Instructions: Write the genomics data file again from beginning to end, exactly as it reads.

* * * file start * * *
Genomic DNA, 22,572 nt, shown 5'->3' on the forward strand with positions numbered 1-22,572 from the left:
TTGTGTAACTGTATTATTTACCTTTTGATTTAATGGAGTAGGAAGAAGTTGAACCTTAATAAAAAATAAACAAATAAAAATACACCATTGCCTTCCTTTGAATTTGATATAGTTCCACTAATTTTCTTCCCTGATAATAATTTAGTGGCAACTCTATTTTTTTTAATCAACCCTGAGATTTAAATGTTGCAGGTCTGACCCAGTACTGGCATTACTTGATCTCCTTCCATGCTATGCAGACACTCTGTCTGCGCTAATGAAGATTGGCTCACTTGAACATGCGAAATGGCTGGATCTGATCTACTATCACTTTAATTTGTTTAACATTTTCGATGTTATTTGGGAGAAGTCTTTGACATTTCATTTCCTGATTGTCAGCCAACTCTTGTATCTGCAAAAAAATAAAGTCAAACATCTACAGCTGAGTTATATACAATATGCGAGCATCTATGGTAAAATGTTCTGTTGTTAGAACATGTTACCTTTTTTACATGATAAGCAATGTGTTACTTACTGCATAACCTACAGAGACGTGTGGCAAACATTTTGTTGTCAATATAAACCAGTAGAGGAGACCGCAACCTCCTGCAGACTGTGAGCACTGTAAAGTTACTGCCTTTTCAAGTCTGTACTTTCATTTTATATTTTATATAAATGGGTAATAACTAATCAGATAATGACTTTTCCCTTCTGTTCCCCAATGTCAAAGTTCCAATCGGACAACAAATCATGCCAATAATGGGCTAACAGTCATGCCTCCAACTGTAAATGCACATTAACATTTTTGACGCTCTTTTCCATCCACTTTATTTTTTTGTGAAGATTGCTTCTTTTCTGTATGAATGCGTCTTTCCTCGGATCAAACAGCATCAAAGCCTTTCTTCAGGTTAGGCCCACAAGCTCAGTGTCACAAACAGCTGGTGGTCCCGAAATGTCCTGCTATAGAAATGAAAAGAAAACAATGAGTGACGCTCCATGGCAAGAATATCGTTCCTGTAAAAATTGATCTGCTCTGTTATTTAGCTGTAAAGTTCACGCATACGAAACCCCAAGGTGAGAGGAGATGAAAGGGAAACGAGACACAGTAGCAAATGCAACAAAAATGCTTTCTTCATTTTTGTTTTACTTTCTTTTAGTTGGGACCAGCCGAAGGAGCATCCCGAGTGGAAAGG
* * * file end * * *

Genomic DNA, 22,572 nt, shown 5'->3' on the forward strand with positions numbered 1-22,572 from the left:
TTGTGTAACTGTATTATTTACCTTTTGATTTAATGGAGTAGGAAGAAGTTGAACCTTAATAAAAAATAAACAAATAAAAATACACCATTGCCTTCCTTTGAATTTGATATAGTTCCACTAATTTTCTTCCCTGATAATAATTTAGTGGCAACTCTATTTTTTTTAATCAACCCTGAGATTTAAATGTTGCAGGTCTGACCCAGTACTGGCATTACTTGATCTCCTTCCATGCTATGCAGACACTCTGTCTGCGCTAATGAAGATTGGCTCACTTGAACATGCGAAATGGCTGGATCTGATCTACTATCACTTTAATTTGTTTAACATTTTCGATGTTATTTGGGAGAAGTCTTTGACATTTCATTTCCTGATTGTCAGCCAACTCTTGTATCTGCAAAAAAATAAAGTCAAACATCTACAGCTGAGTTATATACAATATGCGAGCATCTATGGTAAAATGTTCTGTTGTTAGAACATGTTACCTTTTTTACATGATAAGCAATGTGTTACTTACTGCATAACCTACAGAGACGTGTGGCAAACATTTTGTTGTCAATATAAACCAGTAGAGGAGACCGCAACCTCCTGCAGACTGTGAGCACTGTAAAGTTACTGCCTTTTCAAGTCTGTACTTTCATTTTATATTTTATATAAATGGGTAATAACTAATCAGATAATGACTTTTCCCTTCTGTTCCCCAATGTCAAAGTTCCAATCGGACAACAAATCATGCCAATAATGGGCTAACAGTCATGCCTCCAACTGTAAATGCACATTAACATTTTTGACGCTCTTTTCCATCCACTTTATTTTTTTGTGAAGATTGCTTCTTTTCTGTATGAATGCGTCTTTCCTCGGATCAAACAGCATCAAAGCCTTTCTTCAGGTTAGGCCCACAAGCTCAGTGTCACAAACAGCTGGTGGTCCCGAAATGTCCTGCTATAGAAATGAAAAGAAAACAATGAGTGACGCTCCATGGCAAGAATATCGTTCCTGTAAAAATTGATCTGCTCTGTTATTTAGCTGTAAAGTTCACGCATACGAAACCCCAAGGTGAGAGGAGATGAAAGGGAAACGAGACACAGTAGCAAATGCAACAAAAATGCTTTCTTCATTTTTGTTTTACTTTCTTTTAGTTGGGACCAGCCGAAGGAGCATCCCGAGTGGAAAGG